WHY REFERENCE/CITE? 5 HOW TO REFERENCE 5 PARAPHRASING 5 IN-TEXT REFERENCES 5 AUTHOR PROMINENT 5 INFORMATION PROMINENT 6 WHAT IS PLAGIARISM? 6 USE OF ITALICS 6 USE OF QUOTATION MARKS 6 QUOTATIONS OF 40 OR MORE WORDS 7 QUOTE WITHIN A QUOTE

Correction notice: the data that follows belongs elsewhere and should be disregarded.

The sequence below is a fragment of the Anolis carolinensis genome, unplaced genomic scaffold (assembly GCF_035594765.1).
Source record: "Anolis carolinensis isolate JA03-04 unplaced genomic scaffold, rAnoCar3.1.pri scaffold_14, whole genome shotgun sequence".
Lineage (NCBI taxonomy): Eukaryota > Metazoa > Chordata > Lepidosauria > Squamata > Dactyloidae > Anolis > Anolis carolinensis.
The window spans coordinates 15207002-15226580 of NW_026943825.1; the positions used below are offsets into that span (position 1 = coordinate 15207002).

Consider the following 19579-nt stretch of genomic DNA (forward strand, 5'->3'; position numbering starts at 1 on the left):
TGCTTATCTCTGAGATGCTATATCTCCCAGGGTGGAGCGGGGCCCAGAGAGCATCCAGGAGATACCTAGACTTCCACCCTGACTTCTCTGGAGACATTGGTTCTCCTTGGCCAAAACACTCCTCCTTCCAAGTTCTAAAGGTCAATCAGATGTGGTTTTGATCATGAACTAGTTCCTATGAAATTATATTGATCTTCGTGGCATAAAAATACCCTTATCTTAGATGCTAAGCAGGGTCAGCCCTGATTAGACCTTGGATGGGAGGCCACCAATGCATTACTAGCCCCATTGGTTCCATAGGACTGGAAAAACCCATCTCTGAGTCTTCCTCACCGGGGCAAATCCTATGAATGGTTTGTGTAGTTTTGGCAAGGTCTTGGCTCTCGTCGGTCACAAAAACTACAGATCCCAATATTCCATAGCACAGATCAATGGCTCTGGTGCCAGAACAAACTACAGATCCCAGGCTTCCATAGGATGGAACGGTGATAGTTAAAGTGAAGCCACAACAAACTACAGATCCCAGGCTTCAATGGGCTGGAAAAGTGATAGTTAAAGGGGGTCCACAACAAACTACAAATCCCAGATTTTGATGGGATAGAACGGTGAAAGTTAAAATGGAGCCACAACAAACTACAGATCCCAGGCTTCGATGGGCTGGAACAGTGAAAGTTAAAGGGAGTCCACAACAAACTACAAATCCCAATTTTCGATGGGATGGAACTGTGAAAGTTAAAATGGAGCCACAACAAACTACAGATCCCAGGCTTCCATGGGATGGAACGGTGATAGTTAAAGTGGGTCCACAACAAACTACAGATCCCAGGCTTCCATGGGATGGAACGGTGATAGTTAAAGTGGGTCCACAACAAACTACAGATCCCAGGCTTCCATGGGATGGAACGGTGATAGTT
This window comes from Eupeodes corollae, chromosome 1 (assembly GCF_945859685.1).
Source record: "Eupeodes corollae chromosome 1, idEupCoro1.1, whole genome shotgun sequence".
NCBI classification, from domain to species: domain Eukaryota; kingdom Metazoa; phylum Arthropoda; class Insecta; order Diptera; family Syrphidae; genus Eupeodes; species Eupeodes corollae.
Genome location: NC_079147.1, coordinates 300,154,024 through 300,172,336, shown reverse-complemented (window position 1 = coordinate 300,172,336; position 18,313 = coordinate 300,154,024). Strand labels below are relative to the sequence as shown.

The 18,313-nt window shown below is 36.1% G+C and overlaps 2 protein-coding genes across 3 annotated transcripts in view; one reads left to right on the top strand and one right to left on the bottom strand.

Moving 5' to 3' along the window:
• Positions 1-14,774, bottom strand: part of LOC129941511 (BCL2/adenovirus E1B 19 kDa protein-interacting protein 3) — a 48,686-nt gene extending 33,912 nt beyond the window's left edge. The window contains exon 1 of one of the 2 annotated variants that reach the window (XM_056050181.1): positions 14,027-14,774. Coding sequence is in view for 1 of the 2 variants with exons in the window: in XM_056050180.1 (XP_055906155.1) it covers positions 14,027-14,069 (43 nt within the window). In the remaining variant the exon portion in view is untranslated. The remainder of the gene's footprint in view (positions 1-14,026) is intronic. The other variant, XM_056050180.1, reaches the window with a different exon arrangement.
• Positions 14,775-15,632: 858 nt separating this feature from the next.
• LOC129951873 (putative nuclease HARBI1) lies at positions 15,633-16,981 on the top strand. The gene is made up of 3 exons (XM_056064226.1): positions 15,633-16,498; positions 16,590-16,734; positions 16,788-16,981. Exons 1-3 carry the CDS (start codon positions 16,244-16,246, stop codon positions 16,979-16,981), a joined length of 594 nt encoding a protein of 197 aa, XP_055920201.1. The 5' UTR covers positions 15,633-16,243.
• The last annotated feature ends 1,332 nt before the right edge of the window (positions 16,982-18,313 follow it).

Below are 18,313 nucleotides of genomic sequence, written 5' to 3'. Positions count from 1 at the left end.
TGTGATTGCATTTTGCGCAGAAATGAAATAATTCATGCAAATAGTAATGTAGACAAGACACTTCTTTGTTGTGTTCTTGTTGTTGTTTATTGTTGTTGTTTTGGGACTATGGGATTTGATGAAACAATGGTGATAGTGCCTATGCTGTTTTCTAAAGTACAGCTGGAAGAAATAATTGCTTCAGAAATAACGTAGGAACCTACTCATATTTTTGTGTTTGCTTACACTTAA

ALC An Abridged Guide to the APA Referencing Style Academic Learning Centre Academic Communication An Abridged Guide to the APA Referencing Style (6th edition), an Author-Date System based on American Psychological Association. (2010). Publication manual of the American Psychological Association (6th ed.). Washington, DC: Author. Maintained by Academic Learning Services Unit Edition 2013 Published by CQUniversity Australia COMMONWEALTH OF AUSTRALIA WARNING This Material has been reproduced and communicated to you by or on behalf of CQUniversity pursuant to Part VB of the Copyright Act 1968 (the Act). The material in this communication may be subject to copyright under the Act. Any further reproduction or communication of this material by you may be the subject of copyright protection under the Act. Do not remove this notice. CQUniversity CRICOS Codes: 00219C – Qld; 01315F – NSW; 01624D – Vic Table of Contents Why reference/cite? 5 How to reference 5 Paraphrasing 5 In-text references 5 Author prominent 5 Information prominent 6 What is plagiarism? 6 Use of italics 6 Use of quotation marks 6 Quotations of 40 or more words 7 Quote within a quote 7 Capitalisation 7 Quoting incorrect spelling, punctuation or grammar from an original source 8 Page numbers 8 Quoting online material that has no page numbers 8 Use of ‘et al.’ 8 Use of city, state, country location information 8 Difference between a reference list and a bibliography 9 Formatting your reference list 9 Referencing a source not covered by the APA manual 9 Journal articles and periodicals 10 Journal article 10 A journal article with a DOI 10 Online journal article from a database with no DOI 11 Issue numbers 11 Using URL references 11 Unpublished sources 12 Appendices 12 When to use numbers expressed in words 12 When to use numbers expressed as numerals 12 APA formatting 12 BOOKS 14 JOURNALS 28 REPORTS 33 CONFERENCE PAPERS 35 UNIVERSITY MATERIALS 36 GOVERNMENT & LEGISLATION 39 ELECTRONIC SOURCES 44 SPECIALISED SOURCES 48 REFERENCES 57 APPENDIX A—TABLE FORMAT 60 APPENDIX B—FIGURE FORMAT 62 INDEX 63 5 Why reference/cite? References must be provided whenever you use someone else’s opinions, theories, data or organisation of material. You need to reference information from books, articles, DVDs, the World Wide Web, other print or electronic sources and personal communications. A reference is required if you: quote (use someone else’s exact words) copy (use figures, tables or structure) paraphrase (convert someone else’s ideas into your own words) summarise (give a brief account of someone else’s ideas). How to reference There are two parts to the APA system of referencing: 1. The author and the date are referred to in the text or main body of your writing (called in-text referencing or citing). 2. All of the resources referred to in the body of the writing are included in the reference list at the end of the assignment. All information is included in this list: author, date, title of publication, and publication and/or retrieval information. When you reference sources of information in the text of your assignment—regardless of whether you quote, paraphrase or summarise—you should include: the author’s surname (family name) the year of publication page numbers when directly quoting or closely paraphrasing an author’s words correct punctuation and spacing. Your reference list includes full details of all sources you have referred to in the assignment in alphabetical order. Paraphrasing Paraphrasing is putting someone else’s ideas into your own words.
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